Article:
The “New NAFTA”: The USMCA
Martin is a customs and international trade lawyer admitted to practice in New Jersey, New York, and Pennsylvania, and before the U.S. District Court for the District of New Jersey and the U.S. Court of International Trade. Martin received a Bachelor of Arts degree from Rutgers University, a Master of Public Administration degree from Fairleigh Dickinson University, and a law degree from Rutgers School of Law - Newark. He is also a licensed U.S. Customs Broker, one who worked in the industry for several years.
Martin is a former U.S. Customs officer (senior inspector and import specialist), who was stationed at land, air, and seaports of entry. While with U.S. Customs at the Port of New York/Newark, he was a member of the agency's export control branch.
Martin is also a former special agent with the U.S. Department of Defense, an assistant prosecutor with the Office of the Hudson County (NJ) Prosecutor, and executive with a global FMC-licensed Ocean Transportation Intermediary.
An instructor with City University of New York's Baruch College, Martin teaches international trade courses (import, export, logistics, business, and law). In addition to his legal practice (www.behrlaw.com), he is of counsel to GRVR Attorneys LLC, a customs and international trade law group headquartered in Dallas, TX. Martin is also the managing member of Accord Import Export Solutions LLC, an international trade educational group, located at the Port of New York.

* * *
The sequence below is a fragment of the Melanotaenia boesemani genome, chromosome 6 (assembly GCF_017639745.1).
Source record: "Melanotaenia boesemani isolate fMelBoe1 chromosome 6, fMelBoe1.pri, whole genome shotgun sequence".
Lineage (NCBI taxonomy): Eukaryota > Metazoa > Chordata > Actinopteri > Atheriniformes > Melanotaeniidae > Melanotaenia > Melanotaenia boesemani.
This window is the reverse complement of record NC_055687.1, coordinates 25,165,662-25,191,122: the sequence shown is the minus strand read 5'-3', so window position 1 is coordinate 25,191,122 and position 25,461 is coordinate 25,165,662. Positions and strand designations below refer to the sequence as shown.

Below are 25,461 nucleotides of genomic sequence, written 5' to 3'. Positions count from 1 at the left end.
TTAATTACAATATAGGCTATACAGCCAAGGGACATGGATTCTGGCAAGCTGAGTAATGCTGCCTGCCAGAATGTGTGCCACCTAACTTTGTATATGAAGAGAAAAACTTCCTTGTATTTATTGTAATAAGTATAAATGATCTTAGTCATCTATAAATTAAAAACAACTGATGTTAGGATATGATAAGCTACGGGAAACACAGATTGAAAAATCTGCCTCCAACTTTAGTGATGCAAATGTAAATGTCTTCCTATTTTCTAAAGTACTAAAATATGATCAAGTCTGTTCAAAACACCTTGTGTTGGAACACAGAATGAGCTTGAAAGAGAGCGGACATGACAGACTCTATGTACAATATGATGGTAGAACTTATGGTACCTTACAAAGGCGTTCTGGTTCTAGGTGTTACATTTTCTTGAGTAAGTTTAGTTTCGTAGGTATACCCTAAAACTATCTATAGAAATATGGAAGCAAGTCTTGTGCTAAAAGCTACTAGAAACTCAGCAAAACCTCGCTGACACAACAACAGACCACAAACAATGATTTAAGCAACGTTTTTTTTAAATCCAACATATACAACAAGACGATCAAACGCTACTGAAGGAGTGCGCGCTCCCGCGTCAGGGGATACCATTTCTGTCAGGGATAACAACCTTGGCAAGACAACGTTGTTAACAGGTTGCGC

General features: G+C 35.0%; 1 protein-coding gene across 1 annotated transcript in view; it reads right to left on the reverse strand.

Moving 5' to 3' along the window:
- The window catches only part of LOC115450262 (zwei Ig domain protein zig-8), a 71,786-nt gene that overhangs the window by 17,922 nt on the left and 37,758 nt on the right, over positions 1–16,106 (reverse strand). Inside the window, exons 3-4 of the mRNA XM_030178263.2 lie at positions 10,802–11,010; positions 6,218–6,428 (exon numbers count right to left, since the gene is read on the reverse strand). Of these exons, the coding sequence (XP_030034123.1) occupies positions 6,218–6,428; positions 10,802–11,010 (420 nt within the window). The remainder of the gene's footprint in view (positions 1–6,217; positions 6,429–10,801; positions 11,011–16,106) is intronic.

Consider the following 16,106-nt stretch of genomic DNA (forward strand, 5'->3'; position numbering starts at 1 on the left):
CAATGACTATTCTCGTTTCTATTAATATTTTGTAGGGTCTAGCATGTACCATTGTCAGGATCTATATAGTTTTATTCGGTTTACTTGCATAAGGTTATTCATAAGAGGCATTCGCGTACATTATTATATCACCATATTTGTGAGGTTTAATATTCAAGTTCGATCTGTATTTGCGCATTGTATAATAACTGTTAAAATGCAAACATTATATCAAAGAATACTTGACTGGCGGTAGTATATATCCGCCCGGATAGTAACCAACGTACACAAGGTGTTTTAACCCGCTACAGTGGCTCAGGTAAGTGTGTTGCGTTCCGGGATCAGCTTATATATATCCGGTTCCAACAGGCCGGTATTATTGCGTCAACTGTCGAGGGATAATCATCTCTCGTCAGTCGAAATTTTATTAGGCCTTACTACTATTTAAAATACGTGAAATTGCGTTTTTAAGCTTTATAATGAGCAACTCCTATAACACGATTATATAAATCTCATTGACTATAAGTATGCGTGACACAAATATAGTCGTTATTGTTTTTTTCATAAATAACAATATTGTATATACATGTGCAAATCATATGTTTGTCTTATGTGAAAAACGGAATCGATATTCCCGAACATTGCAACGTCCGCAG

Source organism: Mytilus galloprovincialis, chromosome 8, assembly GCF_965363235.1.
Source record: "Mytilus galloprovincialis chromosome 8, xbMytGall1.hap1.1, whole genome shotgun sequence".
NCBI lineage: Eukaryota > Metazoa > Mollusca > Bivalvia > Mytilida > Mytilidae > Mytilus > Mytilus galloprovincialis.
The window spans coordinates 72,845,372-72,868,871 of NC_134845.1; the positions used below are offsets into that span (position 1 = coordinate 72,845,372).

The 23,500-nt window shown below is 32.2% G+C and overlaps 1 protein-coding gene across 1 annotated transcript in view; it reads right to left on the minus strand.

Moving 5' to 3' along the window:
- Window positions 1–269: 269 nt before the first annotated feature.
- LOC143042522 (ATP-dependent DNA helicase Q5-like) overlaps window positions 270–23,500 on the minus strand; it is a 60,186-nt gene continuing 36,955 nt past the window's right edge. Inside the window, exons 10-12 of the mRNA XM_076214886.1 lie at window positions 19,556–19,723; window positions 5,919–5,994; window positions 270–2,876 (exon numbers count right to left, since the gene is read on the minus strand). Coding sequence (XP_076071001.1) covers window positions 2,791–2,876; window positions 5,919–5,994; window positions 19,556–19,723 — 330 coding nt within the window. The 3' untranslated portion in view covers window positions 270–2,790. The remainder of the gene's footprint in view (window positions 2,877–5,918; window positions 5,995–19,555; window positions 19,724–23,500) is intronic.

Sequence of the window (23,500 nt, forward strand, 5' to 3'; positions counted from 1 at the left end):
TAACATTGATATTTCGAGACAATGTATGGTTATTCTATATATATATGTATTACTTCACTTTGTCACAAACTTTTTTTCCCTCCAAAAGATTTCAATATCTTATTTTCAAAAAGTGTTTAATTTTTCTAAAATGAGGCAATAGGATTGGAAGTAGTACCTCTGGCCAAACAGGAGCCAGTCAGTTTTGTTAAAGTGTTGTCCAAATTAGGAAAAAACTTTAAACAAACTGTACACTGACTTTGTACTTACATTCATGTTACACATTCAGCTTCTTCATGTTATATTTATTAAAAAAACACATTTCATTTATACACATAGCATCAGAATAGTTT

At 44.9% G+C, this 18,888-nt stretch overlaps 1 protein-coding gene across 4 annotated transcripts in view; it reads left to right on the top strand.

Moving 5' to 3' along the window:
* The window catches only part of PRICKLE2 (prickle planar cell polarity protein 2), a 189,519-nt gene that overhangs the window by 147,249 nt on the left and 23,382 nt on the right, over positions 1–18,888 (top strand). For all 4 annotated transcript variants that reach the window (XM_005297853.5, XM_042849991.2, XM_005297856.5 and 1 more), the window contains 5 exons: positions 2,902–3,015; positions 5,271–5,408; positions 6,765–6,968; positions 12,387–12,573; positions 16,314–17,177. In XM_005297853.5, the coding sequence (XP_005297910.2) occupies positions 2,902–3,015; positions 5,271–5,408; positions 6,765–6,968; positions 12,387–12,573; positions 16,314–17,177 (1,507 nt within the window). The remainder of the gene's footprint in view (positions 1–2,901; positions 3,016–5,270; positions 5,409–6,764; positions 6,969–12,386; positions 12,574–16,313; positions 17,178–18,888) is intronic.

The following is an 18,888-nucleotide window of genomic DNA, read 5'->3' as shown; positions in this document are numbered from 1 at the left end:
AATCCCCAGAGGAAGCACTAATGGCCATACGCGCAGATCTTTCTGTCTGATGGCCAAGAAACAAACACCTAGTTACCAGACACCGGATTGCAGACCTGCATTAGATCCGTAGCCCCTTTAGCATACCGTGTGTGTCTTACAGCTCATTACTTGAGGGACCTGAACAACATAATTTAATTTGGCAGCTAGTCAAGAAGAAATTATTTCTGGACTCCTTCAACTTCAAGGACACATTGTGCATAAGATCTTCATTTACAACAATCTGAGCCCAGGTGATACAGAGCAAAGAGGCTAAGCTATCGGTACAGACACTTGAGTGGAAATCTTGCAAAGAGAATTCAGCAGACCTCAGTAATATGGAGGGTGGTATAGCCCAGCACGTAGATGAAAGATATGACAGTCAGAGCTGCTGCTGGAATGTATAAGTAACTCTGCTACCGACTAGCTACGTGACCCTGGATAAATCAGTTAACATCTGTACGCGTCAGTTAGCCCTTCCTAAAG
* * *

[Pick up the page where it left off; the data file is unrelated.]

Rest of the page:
The North America Free Trade Agreement (NAFTA) comprises Canada, the U.S., and Mexico, an agreement that has eliminated barriers to trade, promoted conditions of fair competition, increased investment opportunities, provided protection for intellectual property rights, and established procedures for the resolution of disputes.
The United States-Mexico-Canada Agreement (USMCA), commonly referred to as the “New NAFTA,” is essentially NAFTA 2.0. The USMCA has been adjusted to include changes for automakers, stricter labor, and environmental standards, intellectual property protections, and digital trade provisions.
To learn about the provisions of the agreements, which cover a wide range, including agricultural produce, manufactured products, labor conditions, digital trade, among others. Some of the more prominent aspects of the USMCA include giving U.S. dairy farmers greater access to the Canadian market, guidelines to have a higher proportion of automobiles manufactured amongst the three nations rather than imported from elsewhere and retention of the dispute resolution system like the one included in NAFTA.
- NAFTA: its benefits and processes
- History of NAFTA
- NAFTA Objectives
- The Customs Modernization Act: Importer and Exporter Obligations
- History of USMCA
- USMCA Objectives
- The Implementation of the USMCA
- Qualifying Products, Certifications, and Filings
Course Level - Beginner/Intermediate
Why Should You Attend
The USMCA is signed but not yet ratified blueprint for the more than 450 million people living in the North American free trade area of the U.S., Mexico, and Canada. If you do not understand what NAFTA and the “New NAFTA” means, you could miss out on all sorts of profitable opportunities while subjecting you or your company to costly and aggravating fines and penalties, as well as lost customers.